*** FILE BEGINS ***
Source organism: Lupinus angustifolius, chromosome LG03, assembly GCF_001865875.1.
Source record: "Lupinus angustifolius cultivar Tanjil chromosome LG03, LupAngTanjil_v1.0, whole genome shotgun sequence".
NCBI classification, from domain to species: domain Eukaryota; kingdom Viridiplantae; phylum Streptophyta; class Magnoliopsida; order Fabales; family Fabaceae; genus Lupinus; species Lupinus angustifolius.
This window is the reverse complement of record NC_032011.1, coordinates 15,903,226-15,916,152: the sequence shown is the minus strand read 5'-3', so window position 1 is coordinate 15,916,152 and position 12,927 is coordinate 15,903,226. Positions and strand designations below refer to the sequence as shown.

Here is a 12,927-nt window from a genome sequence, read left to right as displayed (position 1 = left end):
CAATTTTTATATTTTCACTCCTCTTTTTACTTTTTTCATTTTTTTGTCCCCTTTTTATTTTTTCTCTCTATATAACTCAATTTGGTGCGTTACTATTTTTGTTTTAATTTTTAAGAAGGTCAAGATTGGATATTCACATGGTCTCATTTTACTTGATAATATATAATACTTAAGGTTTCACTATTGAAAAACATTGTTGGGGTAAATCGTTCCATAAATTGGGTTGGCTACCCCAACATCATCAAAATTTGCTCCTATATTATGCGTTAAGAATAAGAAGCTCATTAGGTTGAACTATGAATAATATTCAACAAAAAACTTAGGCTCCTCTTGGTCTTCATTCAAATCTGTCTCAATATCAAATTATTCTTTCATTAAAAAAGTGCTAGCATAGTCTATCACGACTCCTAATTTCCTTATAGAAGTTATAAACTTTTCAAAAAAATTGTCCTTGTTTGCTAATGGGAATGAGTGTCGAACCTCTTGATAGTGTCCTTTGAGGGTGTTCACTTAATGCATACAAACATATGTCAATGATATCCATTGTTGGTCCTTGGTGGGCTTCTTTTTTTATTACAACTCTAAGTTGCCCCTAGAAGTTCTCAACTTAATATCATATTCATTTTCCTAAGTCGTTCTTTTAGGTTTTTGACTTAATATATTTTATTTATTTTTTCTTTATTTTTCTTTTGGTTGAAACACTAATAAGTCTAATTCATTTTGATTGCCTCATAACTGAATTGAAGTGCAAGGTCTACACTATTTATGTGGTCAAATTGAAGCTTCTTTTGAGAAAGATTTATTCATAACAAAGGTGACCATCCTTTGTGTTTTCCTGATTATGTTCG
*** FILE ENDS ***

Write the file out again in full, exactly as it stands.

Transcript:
Source organism: Lupinus angustifolius, chromosome LG03, assembly GCF_001865875.1.
Source record: "Lupinus angustifolius cultivar Tanjil chromosome LG03, LupAngTanjil_v1.0, whole genome shotgun sequence".
NCBI classification, from domain to species: domain Eukaryota; kingdom Viridiplantae; phylum Streptophyta; class Magnoliopsida; order Fabales; family Fabaceae; genus Lupinus; species Lupinus angustifolius.
This window is the reverse complement of record NC_032011.1, coordinates 15,903,226-15,916,152: the sequence shown is the minus strand read 5'-3', so window position 1 is coordinate 15,916,152 and position 12,927 is coordinate 15,903,226. Positions and strand designations below refer to the sequence as shown.

Here is a 12,927-nt window from a genome sequence, read left to right as displayed (position 1 = left end):
CAATTTTTATATTTTCACTCCTCTTTTTACTTTTTTCATTTTTTTGTCCCCTTTTTATTTTTTCTCTCTATATAACTCAATTTGGTGCGTTACTATTTTTGTTTTAATTTTTAAGAAGGTCAAGATTGGATATTCACATGGTCTCATTTTACTTGATAATATATAATACTTAAGGTTTCACTATTGAAAAACATTGTTGGGGTAAATCGTTCCATAAATTGGGTTGGCTACCCCAACATCATCAAAATTTGCTCCTATATTATGCGTTAAGAATAAGAAGCTCATTAGGTTGAACTATGAATAATATTCAACAAAAAACTTAGGCTCCTCTTGGTCTTCATTCAAATCTGTCTCAATATCAAATTATTCTTTCATTAAAAAAGTGCTAGCATAGTCTATCACGACTCCTAATTTCCTTATAGAAGTTATAAACTTTTCAAAAAAATTGTCCTTGTTTGCTAATGGGAATGAGTGTCGAACCTCTTGATAGTGTCCTTTGAGGGTGTTCACTTAATGCATACAAACATATGTCAATGATATCCATTGTTGGTCCTTGGTGGGCTTCTTTTTTTATTACAACTCTAAGTTGCCCCTAGAAGTTCTCAACTTAATATCATATTCATTTTCCTAAGTCGTTCTTTTAGGTTTTTGACTTAATATATTTTATTTATTTTTTCTTTATTTTTCTTTTGGTTGAAACACTAATAAGTCTAATTCATTTTGATTGCCTCATAACTGAATTGAAGTGCAAGGTCTACACTATTTATGTGGTCAAATTGAAGCTTCTTTTGAGAAAGATTTATTCATAACAAAGGTGACCATCCTTTGTGTTTTCCTGATTATGTTCG